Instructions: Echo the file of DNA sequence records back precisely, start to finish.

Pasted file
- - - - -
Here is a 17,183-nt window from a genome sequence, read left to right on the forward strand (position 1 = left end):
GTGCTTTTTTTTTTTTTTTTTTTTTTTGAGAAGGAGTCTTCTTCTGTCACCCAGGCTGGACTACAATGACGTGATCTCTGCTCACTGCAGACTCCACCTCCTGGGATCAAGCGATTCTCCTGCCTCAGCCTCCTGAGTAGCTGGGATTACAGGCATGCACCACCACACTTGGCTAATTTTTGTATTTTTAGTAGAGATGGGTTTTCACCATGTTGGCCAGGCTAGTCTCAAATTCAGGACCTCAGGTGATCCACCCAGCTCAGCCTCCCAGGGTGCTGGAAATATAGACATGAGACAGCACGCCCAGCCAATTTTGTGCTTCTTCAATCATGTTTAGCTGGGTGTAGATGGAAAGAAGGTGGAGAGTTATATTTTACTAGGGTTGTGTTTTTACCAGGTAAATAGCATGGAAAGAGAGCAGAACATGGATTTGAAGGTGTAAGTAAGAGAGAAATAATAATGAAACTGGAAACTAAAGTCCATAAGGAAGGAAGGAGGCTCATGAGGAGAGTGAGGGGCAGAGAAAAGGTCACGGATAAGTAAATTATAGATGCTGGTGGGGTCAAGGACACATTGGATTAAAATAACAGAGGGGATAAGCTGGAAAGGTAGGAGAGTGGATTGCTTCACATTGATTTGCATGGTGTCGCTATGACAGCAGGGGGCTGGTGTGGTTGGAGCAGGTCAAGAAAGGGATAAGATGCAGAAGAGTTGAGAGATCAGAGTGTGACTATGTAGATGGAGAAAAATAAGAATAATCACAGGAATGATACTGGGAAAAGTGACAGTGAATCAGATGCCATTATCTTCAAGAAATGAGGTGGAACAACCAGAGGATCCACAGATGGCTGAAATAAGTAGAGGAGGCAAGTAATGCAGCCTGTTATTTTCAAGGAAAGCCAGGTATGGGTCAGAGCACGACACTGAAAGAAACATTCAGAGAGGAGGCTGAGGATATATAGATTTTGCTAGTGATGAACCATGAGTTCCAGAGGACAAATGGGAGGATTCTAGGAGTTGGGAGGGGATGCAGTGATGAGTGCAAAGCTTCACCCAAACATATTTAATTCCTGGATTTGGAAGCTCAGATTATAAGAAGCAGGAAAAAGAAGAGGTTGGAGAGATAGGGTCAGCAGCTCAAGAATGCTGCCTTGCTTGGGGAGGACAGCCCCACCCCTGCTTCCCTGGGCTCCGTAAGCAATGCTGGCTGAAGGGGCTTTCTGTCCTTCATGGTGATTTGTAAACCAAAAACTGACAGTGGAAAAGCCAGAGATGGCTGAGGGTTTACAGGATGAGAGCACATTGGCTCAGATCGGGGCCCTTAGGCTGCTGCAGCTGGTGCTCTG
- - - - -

Here is a 17,183-nt window from a genome sequence, read left to right on the forward strand (position 1 = left end):
GTGCTTTTTTTTTTTTTTTTTTTTTTTGAGAAGGAGTCTTCTTCTGTCACCCAGGCTGGACTACAATGACGTGATCTCTGCTCACTGCAGACTCCACCTCCTGGGATCAAGCGATTCTCCTGCCTCAGCCTCCTGAGTAGCTGGGATTACAGGCATGCACCACCACACTTGGCTAATTTTTGTATTTTTAGTAGAGATGGGTTTTCACCATGTTGGCCAGGCTAGTCTCAAATTCAGGACCTCAGGTGATCCACCCAGCTCAGCCTCCCAGGGTGCTGGAAATATAGACATGAGACAGCACGCCCAGCCAATTTTGTGCTTCTTCAATCATGTTTAGCTGGGTGTAGATGGAAAGAAGGTGGAGAGTTATATTTTACTAGGGTTGTGTTTTTACCAGGTAAATAGCATGGAAAGAGAGCAGAACATGGATTTGAAGGTGTAAGTAAGAGAGAAATAATAATGAAACTGGAAACTAAAGTCCATAAGGAAGGAAGGAGGCTCATGAGGAGAGTGAGGGGCAGAGAAAAGGTCACGGATAAGTAAATTATAGATGCTGGTGGGGTCAAGGACACATTGGATTAAAATAACAGAGGGGATAAGCTGGAAAGGTAGGAGAGTGGATTGCTTCACATTGATTTGCATGGTGTCGCTATGACAGCAGGGGGCTGGTGTGGTTGGAGCAGGTCAAGAAAGGGATAAGATGCAGAAGAGTTGAGAGATCAGAGTGTGACTATGTAGATGGAGAAAAATAAGAATAATCACAGGAATGATACTGGGAAAAGTGACAGTGAATCAGATGCCATTATCTTCAAGAAATGAGGTGGAACAACCAGAGGATCCACAGATGGCTGAAATAAGTAGAGGAGGCAAGTAATGCAGCCTGTTATTTTCAAGGAAAGCCAGGTATGGGTCAGAGCACGACACTGAAAGAAACATTCAGAGAGGAGGCTGAGGATATATAGATTTTGCTAGTGATGAACCATGAGTTCCAGAGGACAAATGGGAGGATTCTAGGAGTTGGGAGGGGATGCAGTGATGAGTGCAAAGCTTCACCCAAACATATTTAATTCCTGGATTTGGAAGCTCAGATTATAAGAAGCAGGAAAAAGAAGAGGTTGGAGAGATAGGGTCAGCAGCTCAAGAATGCTGCCTTGCTTGGGGAGGACAGCCCCACCCCTGCTTCCCTGGGCTCCGTAAGCAATGCTGGCTGAAGGGGCTTTCTGTCCTTCATGGTGATTTGTAAACCAAAAACTGACAGTGGAAAAGCCAGAGATGGCTGAGGGTTTACAGGATGAGAGCACATTGGCTCAGATCGGGGCCCTTAGGCTGCTGCAGCTGGTGCTCTG